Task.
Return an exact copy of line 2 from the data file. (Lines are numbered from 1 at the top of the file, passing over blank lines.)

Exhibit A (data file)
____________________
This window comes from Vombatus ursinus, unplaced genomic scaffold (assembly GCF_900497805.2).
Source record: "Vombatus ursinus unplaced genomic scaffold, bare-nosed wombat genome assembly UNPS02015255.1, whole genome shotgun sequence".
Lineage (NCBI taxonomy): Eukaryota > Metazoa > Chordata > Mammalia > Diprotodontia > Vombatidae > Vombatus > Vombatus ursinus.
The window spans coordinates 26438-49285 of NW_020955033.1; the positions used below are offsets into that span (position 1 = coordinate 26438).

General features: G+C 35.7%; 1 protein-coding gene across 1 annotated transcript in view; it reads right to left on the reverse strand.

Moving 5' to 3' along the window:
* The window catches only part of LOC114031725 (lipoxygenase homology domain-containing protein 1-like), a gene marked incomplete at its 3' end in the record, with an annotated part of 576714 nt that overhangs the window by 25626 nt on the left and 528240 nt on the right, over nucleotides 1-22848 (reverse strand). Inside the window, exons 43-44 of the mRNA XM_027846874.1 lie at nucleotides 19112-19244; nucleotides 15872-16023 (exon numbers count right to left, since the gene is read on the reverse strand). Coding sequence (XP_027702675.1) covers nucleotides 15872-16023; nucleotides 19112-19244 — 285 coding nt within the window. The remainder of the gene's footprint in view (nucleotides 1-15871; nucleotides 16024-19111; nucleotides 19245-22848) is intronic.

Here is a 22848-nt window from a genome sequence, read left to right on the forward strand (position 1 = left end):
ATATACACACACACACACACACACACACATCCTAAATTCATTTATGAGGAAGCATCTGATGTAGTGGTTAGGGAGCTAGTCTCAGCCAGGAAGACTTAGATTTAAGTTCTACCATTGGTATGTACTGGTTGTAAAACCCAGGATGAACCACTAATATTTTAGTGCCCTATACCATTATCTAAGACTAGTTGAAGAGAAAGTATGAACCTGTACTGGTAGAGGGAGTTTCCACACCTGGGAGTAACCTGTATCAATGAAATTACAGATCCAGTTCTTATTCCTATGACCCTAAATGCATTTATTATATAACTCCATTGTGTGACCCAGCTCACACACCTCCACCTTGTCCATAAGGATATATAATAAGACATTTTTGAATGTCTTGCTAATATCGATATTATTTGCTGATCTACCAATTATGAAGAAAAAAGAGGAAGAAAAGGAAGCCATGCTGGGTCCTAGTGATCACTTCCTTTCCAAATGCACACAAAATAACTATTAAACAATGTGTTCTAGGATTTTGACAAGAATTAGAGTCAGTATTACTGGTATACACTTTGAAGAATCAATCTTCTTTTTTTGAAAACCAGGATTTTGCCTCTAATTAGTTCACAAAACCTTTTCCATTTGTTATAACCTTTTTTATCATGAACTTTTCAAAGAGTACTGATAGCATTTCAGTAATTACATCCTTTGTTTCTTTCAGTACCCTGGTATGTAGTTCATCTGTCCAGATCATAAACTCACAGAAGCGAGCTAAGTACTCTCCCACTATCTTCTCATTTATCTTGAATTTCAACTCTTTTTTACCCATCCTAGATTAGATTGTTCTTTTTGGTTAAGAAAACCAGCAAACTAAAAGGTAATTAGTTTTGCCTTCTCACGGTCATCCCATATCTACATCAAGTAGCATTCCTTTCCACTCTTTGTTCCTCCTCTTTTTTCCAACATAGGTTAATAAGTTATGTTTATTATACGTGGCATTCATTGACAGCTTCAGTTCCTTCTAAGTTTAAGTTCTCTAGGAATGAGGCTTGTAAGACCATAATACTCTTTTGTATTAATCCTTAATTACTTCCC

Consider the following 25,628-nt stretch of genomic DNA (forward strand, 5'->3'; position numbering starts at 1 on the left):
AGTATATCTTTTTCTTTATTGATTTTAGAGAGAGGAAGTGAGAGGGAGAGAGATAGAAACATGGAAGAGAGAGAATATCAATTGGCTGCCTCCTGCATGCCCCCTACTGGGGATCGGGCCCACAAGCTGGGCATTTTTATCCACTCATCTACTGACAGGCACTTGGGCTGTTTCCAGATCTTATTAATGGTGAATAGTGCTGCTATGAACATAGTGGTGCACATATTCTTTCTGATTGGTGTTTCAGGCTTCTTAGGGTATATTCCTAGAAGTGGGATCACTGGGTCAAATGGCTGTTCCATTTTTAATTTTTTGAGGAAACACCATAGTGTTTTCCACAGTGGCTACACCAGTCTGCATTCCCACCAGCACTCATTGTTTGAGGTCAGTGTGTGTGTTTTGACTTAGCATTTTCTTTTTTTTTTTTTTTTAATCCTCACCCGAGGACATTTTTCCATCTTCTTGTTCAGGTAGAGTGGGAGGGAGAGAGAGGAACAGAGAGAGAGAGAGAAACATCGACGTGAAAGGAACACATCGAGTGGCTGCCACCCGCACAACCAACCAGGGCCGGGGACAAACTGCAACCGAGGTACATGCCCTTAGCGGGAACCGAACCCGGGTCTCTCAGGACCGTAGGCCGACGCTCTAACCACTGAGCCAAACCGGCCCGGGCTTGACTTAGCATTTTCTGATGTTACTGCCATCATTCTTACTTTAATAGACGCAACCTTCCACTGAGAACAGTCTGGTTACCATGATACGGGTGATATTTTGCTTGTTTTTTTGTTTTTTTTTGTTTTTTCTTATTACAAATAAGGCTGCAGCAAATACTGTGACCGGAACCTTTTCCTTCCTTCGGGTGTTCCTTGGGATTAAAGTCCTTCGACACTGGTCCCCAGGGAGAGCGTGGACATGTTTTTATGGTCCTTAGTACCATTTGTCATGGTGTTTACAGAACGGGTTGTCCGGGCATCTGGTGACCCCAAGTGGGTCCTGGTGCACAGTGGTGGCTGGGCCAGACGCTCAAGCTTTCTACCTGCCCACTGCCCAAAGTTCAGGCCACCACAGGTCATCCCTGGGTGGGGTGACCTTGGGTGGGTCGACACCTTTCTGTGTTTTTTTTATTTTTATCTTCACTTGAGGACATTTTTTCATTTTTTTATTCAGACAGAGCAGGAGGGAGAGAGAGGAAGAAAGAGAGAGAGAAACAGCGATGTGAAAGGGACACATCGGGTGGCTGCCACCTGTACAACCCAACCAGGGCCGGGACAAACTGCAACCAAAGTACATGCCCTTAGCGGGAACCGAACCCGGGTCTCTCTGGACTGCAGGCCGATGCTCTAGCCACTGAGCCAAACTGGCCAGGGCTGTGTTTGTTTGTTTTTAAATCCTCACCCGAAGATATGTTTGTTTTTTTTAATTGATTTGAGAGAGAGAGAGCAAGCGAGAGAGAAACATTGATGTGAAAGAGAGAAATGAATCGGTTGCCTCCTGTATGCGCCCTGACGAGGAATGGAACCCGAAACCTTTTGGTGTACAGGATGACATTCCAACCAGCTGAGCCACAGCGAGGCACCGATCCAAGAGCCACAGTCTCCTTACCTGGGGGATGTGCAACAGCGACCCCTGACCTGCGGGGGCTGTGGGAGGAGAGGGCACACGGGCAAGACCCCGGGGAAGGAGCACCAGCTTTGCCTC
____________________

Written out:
Source record: "Vombatus ursinus unplaced genomic scaffold, bare-nosed wombat genome assembly UNPS02015255.1, whole genome shotgun sequence".